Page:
Traditional Russian dishes are not spicy. Why we do not use pepper? And why do we use mayo, sour cream and dill in way too many dishes?
There are two main reasons:
a) We live in a cold country. Spicy foods are more typical for tropical countries than for cold northern countries, where there is no need to use antimicrobial properties of spices.
b) Another reason Russian food is not spicy is that Russia does not grow most spices on its territory, so they always had to be imported. Russia was mainly an agricultural country, peasants did not have access to imported spices and their food was quite simple.
Food preferences are shaped in the childhood. Here is the amazing article on that topic, which shows that it is possible to prep your babies for liking a variety of food even before they are born and certainly when they are still toddlers.
Since most Russians do not like spicy food, most ethnic restaurants in Moscow go light on spices or the waiter will ask you, how spicy you want your dishes to be. I usually opt for spicy, since I like spicy food, but it will still never be too hot. From my personal example – I think that tolerance to spices is something you acquire in your childhood. Food in our house was not spicy when I grew up, but when I was a kid, we lived in Kenya where there was a big Indian population and, as a result, I could enjoy spicy samosas etc. Since I had been exposed to spicy Indian food, now I can eat (and enjoy) even a very spicy Indian dishes, but have lower tolerance to spicy Mexican food .
Traditional way of cooking food in ancient Russia was to cook dishes in clay oven (which usually was the center of the house and served as a heater). Food was cooked in gorshki (clay pots), main food was a soup (most typical – schi – made of meat and cabbage and grains or potatoes. Pies were also very popular and baked in the oven. Even now, oven-cooking is central for the majority of dishes.
The most popular condiments used for making food less bland in Russia are salt and black pepper (always used in moderation). Salt is also widely used for conserving food for winter – mushrooms, cucumbers, tomatoes etc. Almost any Russian kitchen will have bay leaf, no soup goes without it. Russians like to use a lot of herbs, most popular one is dill. Dill is part of the salads, dill is on top of boiled potatoes, dill is added to the soups. We love dill and add it to so many dishes, it drives foreigners mad. We also use parsley and cilantro, but not as much.
Our food is rich on onions and garlic. However, we do not have any traditional recipes, where onion or garlic would be a main ingredient (like French onion soup or Czech garlic soup). Onions are typically minced and fried and added to dishes and garlic is used either diced and raw as part of salads or to enhance a flavor of meat or vegetable stews.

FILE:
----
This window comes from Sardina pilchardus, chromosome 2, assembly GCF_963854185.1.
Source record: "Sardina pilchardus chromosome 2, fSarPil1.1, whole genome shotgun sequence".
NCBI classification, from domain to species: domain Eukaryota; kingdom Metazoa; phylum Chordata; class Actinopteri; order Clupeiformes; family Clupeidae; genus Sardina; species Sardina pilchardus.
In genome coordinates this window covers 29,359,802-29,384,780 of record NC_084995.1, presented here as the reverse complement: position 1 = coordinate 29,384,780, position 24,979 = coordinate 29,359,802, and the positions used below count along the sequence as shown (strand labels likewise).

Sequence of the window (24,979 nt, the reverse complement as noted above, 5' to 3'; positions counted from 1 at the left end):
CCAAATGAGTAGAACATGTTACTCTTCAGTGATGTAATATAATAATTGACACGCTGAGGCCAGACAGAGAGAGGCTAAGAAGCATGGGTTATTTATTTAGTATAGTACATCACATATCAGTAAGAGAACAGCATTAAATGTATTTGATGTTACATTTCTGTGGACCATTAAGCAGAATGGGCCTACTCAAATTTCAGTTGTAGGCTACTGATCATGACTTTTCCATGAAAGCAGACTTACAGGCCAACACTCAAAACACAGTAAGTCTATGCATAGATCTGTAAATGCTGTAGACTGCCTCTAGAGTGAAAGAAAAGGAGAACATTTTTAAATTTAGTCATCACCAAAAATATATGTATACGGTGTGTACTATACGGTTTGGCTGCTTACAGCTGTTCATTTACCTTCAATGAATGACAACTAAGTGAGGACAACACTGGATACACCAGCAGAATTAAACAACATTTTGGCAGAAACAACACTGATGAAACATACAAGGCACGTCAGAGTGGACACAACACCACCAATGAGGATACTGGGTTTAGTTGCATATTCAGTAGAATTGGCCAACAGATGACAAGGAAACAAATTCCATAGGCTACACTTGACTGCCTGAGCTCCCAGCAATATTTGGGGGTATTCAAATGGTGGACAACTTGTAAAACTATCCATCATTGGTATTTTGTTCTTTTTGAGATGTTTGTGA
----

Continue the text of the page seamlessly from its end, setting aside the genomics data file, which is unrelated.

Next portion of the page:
Sour cream was used in Russia since ancient times. Sour cream is a product, made from cream. It is high on fat, but is quite healthy despite that and is easily digested even for lactose intolerant people. Why do we need to add more fats to our dishes? Again, living in a cold country calls for more nutritious food. Sour cream is definitely more healthy than butter. Sour cream is typically used as a sauce for salads, it makes all traditional soups (schi, borsch, okroshka, mushroom soup etc.) taste better, it tastes great with boiled potatoes and million other dishes.
When it comes to Mayo – things get more complicated. Mayonnaise is a sauce that came to Russia from French cuisine. It all makes sense. Our most “Russian” salad was designed by the French Chef Olivier. Fresh mayonnaise is made from olive oil and yolks, it is very high on fat content, but in the French cuisine it was not meant to be eaten in large quantities.
Here is where things get scary. Russians use mayo in industrial quantities. Usually this sauce is not prepared at home, people use store-brands. Most typical variety is Mayonnaise Provençal, 67% fat content. Mayo used to be expensive long time ago, then it was part of deficit products during Soviet times, now it is really cheap and widely available.
People add mayo to most salads, a lot of people use mayo as sauce for all main courses and instead of sour cream for soups.
But the most scary use is dishes baked under the coat of mayo. Meat, fish, chicken, veggies – all gets more tasty under the thick coat of mayo (even if the ingredients are of sub-par quality). One of the most popular main courses of the 90s is “Meat French style” – meat, baked under the coat of mayo AND cheese.
There are several hugely popular food blogs, devoted to cooking with mayo. Any ingredient that you could think of is represented there. And presentation of the dishes is often very elaborate.
But the apotheosis of mayo-related cuisine is… fried mayo! Yes, you can fry that stuff! Just freeze it, make a ball, using ice-cream spoon, coat with breadcrumbs and deep-fry in heated oil!
Which kind of brings us to the question – How do Russians stay in shape?
© 2016 Tatiana Golubeva. All rights reserved.